Morning Call: pick of the papers

The ten must-read comment pieces from this morning's papers.

 

1. Cautious president deserves second term (Financial Times)

The case for Barack Obama is that he navigated the storms with careful intelligence, says Philip Stephens.

2. Labour, you've made your point about the EU – now make the case for it (Guardian)

In tough times it is only right that the EU budget be trimmed, but the left must never forget the benefits of membership, says Polly Toynbee.

3. America's political system is paralysed by hatred between Democrats and Republicans (Daily Mail)

The constitution created in 1776 is cracking open at the seams, says Max Hastings.

4. Radical paths to rebalance the UK economy (Financial Times)

The Bank of England could purchase foreign, rather than domestic, assets, writes Martin Wolf.

5. Britain shouldn’t jump the gun on leaving the European Union (Daily Telegraph)

Rather than rush for the exit, it would be better to allow the euro crisis to play out, says Jeremy Warner.

6. Leveson inquiry: prejudging the judge (Guardian)

The law on its own is not sufficient – which is why Leveson has to consider regulation, says a Guardian editorial.

7. We are all in the chorus of Dystopia Limited (Times) (£)

The 19th-century vision of the responsible company has vanished, as workers are denied their share of the rewards, writes Philip Collins.

8. Big Apple shows how to live with climate change (Daily Telegraph)

Technology and human ingenuity can defuse natural disasters that once killed thousands, says Fraser Nelson.

9. Superstorm Sandy sounds a warning (Financial Times)

New York is ill-prepared for the impact of climate change, says an FT editorial.

10. Labour and others have played a shameful role in the EU budget debate (Independent)

The government's defeat over the EU budget was a victory for parochial pettiness, not democracy, as some have suggested, writes Adrian Hamilton.

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Are the Conservatives getting ready to learn to love the EEA?

You can see the shape of the deal that the right would accept. 

In an early morning address aimed half reassuring the markets and half at salvaging his own legacy, George Osborne set out the government’s stall.

The difficulty was that the two halves were hard to reconcile. Talk of “fixing the roof” and getting Britain’s finances in control, an established part of Treasury setpieces under Osborne, are usually merely wrong. With the prospect of further downgrades in Britain’s credit rating and thus its ability to borrow cheaply, the £1.6 trillion that Britain still owes and the country’s deficit in day-to-day spending, they acquired a fresh layer of black humour. It made for uneasy listening.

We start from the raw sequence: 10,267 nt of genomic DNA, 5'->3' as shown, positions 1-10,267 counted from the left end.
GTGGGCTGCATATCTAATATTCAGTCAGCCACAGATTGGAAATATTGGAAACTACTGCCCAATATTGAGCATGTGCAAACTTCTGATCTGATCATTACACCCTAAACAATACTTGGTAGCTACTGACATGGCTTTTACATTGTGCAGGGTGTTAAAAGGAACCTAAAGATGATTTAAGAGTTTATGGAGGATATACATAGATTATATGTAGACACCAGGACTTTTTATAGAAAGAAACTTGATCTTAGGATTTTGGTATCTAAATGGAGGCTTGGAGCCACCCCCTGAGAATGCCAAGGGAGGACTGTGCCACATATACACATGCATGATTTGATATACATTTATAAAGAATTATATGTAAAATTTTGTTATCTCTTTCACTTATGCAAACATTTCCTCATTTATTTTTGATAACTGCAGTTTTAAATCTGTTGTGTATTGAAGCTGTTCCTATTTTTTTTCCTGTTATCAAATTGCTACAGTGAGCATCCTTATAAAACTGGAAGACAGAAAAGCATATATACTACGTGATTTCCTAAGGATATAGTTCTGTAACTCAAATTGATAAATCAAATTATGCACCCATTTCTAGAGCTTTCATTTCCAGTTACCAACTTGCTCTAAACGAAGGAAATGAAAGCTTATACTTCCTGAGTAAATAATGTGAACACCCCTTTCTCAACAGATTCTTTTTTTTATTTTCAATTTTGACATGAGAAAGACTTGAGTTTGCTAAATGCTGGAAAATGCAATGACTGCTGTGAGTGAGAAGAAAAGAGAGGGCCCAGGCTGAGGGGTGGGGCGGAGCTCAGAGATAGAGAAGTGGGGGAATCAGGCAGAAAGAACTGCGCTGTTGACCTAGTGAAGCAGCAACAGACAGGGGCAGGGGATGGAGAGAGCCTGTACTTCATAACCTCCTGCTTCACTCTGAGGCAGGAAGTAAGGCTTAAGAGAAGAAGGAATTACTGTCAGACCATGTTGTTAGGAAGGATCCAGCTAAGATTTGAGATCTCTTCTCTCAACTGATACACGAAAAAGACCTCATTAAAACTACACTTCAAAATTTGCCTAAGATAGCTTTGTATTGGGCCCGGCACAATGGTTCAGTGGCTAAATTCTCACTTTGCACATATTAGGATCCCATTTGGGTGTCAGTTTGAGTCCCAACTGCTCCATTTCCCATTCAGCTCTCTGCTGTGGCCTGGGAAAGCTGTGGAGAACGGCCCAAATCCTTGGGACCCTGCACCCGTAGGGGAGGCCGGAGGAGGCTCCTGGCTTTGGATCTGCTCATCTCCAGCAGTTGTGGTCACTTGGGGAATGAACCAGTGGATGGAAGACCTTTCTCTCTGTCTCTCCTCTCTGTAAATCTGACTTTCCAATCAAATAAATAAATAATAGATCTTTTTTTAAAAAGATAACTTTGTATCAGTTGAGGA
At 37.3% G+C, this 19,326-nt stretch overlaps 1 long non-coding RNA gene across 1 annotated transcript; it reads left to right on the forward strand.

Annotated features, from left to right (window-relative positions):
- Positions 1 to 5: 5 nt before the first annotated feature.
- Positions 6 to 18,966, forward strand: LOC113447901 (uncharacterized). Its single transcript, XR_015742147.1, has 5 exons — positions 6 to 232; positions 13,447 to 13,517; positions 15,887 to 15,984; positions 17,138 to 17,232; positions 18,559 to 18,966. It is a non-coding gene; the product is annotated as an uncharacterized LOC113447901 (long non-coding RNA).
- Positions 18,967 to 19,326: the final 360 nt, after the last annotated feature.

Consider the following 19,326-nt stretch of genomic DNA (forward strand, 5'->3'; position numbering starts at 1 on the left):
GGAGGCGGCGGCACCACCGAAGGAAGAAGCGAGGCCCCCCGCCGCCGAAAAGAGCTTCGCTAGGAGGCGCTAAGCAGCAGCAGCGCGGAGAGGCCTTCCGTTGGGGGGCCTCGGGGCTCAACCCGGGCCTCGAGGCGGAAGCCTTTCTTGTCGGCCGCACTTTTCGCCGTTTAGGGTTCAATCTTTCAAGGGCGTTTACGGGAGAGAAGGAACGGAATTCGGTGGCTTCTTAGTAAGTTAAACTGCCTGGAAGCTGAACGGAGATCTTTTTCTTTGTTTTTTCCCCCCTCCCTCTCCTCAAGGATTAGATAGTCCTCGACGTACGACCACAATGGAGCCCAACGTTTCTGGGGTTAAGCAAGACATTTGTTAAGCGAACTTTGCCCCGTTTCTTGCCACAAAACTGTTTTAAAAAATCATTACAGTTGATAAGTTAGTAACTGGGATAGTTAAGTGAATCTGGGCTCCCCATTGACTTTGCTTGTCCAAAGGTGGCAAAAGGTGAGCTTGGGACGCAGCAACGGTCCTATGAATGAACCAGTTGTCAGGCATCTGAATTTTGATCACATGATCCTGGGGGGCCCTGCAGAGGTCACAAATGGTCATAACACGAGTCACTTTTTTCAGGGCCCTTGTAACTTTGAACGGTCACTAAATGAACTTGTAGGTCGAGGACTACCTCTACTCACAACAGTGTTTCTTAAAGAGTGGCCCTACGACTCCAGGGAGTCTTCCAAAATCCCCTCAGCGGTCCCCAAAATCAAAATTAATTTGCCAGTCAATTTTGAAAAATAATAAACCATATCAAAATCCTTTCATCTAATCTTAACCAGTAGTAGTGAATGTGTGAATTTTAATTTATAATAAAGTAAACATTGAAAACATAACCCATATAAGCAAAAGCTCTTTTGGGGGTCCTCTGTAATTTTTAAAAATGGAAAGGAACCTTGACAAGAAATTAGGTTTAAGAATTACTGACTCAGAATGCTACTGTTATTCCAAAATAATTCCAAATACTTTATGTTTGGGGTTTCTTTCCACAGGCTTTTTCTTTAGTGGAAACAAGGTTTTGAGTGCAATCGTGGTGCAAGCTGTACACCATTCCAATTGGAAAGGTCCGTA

But more importantly, it offered further signs of what post-Brexit deal the Conservatives will attempt to strike. Boris Johnson, the frontrunner for the Conservative leadership, set out the deal he wants in his Telegraph column: British access to the single market, free movement of British workers within the European Union but border control for workers from the EU within Britain.

There is no chance of that deal – in fact, reading Johnson’s Telegraph column called to mind the exasperated response that Arsene Wenger, manager of Arsenal and a supporter of a Remain vote, gave upon hearing that one of his players wanted to move to Real Madrid: “It's like you wanting to marry Miss World and she doesn't want you, what can I do about it? I can try to help you, but if she does not want to marry you what can I do?”

But Osborne, who has yet to rule out a bid for the top job and confirmed his intention to serve in the post-Cameron government, hinted at the deal that seems most likely – or, at least, the most optimistic: one that keeps Britain in the single market and therefore protects Britain’s financial services and manufacturing sectors.

For the Conservatives, you can see how such a deal might not prove electorally disastrous – it would allow them to maintain the idea with its own voters that they had voted for greater “sovereignty” while maintaining their easy continental holidays, au pairs and access to the Erasmus scheme.  They might be able to secure a few votes from relieved supporters of Remain who backed the Liberal Democrats or Labour at the last election – but, in any case, you can see how a deal of that kind would be sellable to their coalition of the vote. For Johnson, further disillusionment and anger among the voters of Sunderland, Hull and so on are a price that a Tory government can happily pay – and indeed, has, during both of the Conservatives’ recent long stays in government from 1951 to 1964 and from 1979 to 1997.

It feels unlikely that it will be a price that those Labour voters who backed a Leave vote – or the ethnic and social minorities that may take the blame – can happily pay.  

Stephen Bush is special correspondent at the New Statesman. He usually writes about politics.